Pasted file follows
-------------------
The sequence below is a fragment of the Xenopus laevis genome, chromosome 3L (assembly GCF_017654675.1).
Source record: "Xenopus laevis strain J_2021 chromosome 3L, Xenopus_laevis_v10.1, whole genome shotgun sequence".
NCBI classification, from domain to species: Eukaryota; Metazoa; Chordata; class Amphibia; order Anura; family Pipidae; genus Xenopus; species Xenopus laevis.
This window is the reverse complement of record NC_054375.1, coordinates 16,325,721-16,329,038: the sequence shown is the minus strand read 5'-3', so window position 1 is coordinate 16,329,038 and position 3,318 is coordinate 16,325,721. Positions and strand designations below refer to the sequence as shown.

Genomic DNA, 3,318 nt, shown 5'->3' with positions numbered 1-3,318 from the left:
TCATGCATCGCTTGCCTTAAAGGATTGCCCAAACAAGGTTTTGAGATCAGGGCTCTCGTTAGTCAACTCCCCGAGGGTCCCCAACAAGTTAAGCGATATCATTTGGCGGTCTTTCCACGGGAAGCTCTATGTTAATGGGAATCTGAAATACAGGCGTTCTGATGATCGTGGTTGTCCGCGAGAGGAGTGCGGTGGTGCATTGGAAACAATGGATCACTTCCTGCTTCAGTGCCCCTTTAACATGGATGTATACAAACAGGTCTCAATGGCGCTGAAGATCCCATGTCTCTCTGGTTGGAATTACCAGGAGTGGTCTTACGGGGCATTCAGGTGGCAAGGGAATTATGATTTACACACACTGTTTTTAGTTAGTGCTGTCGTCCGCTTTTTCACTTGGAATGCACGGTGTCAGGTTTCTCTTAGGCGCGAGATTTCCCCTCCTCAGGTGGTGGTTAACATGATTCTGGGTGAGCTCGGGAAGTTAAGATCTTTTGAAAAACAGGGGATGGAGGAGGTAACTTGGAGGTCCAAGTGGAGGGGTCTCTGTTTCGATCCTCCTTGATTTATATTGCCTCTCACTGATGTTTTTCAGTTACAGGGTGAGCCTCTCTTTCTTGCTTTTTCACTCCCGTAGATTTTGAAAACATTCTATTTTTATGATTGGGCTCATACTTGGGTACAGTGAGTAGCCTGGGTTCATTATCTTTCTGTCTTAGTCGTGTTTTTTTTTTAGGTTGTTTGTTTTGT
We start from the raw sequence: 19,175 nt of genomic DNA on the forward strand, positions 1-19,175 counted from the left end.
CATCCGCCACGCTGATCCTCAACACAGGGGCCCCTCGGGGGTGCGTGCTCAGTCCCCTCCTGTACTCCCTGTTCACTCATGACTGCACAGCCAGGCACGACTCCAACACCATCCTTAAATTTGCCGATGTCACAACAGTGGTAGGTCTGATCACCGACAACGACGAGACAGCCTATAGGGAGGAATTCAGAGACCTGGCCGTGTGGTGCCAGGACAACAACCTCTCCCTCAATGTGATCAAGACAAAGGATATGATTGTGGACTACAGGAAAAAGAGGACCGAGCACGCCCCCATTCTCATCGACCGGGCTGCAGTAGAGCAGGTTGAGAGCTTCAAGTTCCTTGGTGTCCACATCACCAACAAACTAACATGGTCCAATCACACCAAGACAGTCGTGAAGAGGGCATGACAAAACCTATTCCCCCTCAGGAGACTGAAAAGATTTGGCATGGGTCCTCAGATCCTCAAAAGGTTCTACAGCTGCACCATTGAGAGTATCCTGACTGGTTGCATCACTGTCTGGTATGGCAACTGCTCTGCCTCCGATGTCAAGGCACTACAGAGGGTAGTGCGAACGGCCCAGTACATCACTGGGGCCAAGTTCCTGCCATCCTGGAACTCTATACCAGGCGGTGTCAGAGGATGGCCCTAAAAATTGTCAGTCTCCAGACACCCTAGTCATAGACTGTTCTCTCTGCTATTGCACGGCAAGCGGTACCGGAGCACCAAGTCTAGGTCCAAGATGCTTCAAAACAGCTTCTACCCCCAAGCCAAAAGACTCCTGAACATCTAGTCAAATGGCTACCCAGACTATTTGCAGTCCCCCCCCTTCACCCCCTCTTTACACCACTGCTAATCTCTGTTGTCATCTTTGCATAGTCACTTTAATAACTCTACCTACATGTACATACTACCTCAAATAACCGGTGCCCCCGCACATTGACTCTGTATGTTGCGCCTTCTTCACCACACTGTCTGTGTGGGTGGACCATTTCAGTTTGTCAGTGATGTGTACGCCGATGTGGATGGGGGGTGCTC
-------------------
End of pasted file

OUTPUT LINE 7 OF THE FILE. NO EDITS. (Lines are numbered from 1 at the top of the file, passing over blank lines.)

We start from the raw sequence: 19,175 nt of genomic DNA on the forward strand, positions 1-19,175 counted from the left end.